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What Does The Rate Rise Mean For UK Expats

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The Bank of England has raised interest rates from 0.50% to 0.75%, the second increase in less than a year and its highest level in a decade.

A rate rise usually leads to a reduction in the Cash Equivalent Transfer Values (CETVs) of Defined Benefit pensions. As a result, many expats could see the size of their pot reduce significantly.

Download your FREE e-guide and find out how the interest rate rise may affect the value of your defined benefit pension pot, and:

  • Why transfer values have been so high
  • The benefits of staying in your existing DB scheme
  • What a final salary transfer entails
  • The difference between an annuity and draw-down
  • Who is eligible to transfer
  • The recent changes to expat pensions
  • The difference between SIPPs and QROPS
  • The costs if you did decide to transfer
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Don't get caught out again, act now to preserve the value of your pension pot

With experts predicting more rate rises in the future, it’s likely that you will hear us and other advisers nagging you with uncomfortable urgency to obtain a transfer calculation for your DB pension.

There are many reasons why you might consider transferring your DB pension, however this is not always the best course of action. Once you have that calculation secured, it will be guaranteed for 3 months and another sudden interest rate change can’t affect it, so you’ll have time to review your options properly before making a decision.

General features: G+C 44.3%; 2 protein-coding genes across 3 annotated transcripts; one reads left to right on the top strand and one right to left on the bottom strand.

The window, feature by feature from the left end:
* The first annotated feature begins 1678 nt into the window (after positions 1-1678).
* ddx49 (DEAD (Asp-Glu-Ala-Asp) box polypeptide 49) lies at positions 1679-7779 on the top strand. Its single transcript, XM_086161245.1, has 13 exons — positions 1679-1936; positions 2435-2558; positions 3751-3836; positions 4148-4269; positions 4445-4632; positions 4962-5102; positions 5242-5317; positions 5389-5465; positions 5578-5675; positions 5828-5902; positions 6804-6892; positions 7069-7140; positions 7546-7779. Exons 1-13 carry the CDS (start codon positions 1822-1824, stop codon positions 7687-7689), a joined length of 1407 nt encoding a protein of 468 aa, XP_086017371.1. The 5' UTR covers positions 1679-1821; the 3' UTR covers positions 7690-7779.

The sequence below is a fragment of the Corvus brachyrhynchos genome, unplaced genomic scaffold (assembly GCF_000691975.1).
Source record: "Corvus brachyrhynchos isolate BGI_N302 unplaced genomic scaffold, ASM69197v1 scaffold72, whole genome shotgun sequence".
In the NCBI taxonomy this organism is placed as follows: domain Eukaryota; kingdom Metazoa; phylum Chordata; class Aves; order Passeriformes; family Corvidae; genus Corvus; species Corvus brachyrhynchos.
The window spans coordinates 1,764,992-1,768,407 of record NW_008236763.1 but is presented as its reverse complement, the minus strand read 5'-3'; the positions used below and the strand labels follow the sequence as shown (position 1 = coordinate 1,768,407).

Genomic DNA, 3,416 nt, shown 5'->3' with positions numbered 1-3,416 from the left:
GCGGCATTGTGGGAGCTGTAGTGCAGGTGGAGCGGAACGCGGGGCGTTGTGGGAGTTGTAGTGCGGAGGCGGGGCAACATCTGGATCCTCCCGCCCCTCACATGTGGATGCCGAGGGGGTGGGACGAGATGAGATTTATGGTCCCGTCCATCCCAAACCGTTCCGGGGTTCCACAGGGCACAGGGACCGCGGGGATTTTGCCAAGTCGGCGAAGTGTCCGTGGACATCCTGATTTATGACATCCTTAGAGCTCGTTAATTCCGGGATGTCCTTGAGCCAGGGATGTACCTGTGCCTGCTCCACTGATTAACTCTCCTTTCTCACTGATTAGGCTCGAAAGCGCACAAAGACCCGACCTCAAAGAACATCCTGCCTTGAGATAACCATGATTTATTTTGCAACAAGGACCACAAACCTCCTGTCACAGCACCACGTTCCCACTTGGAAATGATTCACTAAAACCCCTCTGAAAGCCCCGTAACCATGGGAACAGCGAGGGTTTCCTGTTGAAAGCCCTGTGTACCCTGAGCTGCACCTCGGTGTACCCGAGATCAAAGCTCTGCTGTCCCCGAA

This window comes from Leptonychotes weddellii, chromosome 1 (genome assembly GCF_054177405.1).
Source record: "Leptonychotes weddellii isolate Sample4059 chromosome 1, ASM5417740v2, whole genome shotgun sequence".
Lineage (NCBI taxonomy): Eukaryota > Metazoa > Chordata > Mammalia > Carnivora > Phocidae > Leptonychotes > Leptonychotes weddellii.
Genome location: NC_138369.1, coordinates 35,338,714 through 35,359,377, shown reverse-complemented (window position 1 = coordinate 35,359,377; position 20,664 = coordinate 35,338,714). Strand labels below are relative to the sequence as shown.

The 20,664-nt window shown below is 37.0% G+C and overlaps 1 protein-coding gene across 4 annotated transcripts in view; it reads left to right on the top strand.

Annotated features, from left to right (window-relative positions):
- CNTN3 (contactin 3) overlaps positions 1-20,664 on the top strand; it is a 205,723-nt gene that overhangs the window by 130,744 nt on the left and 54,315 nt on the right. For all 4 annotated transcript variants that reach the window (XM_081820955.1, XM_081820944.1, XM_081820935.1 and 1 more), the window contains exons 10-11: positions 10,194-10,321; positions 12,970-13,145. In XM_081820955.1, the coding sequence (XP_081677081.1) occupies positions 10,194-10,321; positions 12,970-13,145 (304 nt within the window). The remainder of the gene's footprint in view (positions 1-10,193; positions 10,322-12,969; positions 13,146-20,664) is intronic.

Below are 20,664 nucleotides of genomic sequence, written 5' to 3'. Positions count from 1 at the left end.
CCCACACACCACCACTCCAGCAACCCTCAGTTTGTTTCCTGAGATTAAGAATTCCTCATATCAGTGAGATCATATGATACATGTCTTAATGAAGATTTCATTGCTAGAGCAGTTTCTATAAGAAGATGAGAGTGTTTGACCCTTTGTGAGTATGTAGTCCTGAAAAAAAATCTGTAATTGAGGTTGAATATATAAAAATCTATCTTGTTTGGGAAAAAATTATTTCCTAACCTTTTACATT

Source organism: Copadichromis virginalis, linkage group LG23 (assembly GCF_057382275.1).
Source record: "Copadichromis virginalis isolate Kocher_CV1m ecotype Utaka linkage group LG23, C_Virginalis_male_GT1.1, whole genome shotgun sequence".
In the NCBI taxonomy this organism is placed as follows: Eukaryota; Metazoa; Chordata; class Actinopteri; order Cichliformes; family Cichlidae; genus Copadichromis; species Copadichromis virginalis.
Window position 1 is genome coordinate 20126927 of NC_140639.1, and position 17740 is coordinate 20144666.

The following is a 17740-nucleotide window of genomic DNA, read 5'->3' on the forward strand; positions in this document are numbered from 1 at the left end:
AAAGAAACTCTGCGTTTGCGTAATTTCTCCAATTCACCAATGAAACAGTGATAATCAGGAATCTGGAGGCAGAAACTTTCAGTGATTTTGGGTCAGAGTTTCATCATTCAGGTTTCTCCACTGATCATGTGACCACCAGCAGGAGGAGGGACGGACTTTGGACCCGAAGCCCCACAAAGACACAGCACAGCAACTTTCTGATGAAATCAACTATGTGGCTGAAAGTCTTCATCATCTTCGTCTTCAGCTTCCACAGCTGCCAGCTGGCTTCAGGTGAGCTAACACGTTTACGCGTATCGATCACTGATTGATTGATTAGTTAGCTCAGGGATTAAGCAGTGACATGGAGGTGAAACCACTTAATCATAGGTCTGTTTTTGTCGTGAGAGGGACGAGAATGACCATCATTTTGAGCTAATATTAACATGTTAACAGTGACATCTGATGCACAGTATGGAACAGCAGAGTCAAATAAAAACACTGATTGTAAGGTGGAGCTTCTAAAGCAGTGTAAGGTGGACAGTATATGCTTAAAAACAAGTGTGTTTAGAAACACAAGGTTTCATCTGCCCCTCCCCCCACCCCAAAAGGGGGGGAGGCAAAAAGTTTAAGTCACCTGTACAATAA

Our team of researchers have already compiled thousands of extensive reports on behalf of our clients. With the findings of these reports we are able to make recommendations on the best course of action to ensure you maximise your returns.

(Not So) Great News For Savers…

The rise means expats with savings in the UK should see the interest they earn increase too. However, an interest rate rise of 0.25% on a savings account means that for every £100 the saver has in that account, they will earn an extra 25p per year. With many regular savings accounts offering rates of less than 1%, we are still some way off the heady heights of 2007 when the average savings account rate was 4.05%.

With low rates the norm for savers these days, many expats are contemplating working longer or having to revise their retirement plans. This can often lead them to taking uncomfortable risks chasing higher returns.

Thankfully as an international worker you have access to a wide range of tax-efficient offshore investment vehicles.

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GWM's team of experts are on hand to show you how to use your expat status to safely grow your investments.

You can speak to an Adviser now by calling our Global Helpline on +41 22 710 7864


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The Importance of obtaining professional advice

Such an important decision should never be taken without receiving sound advice that considers all options and eventualities.

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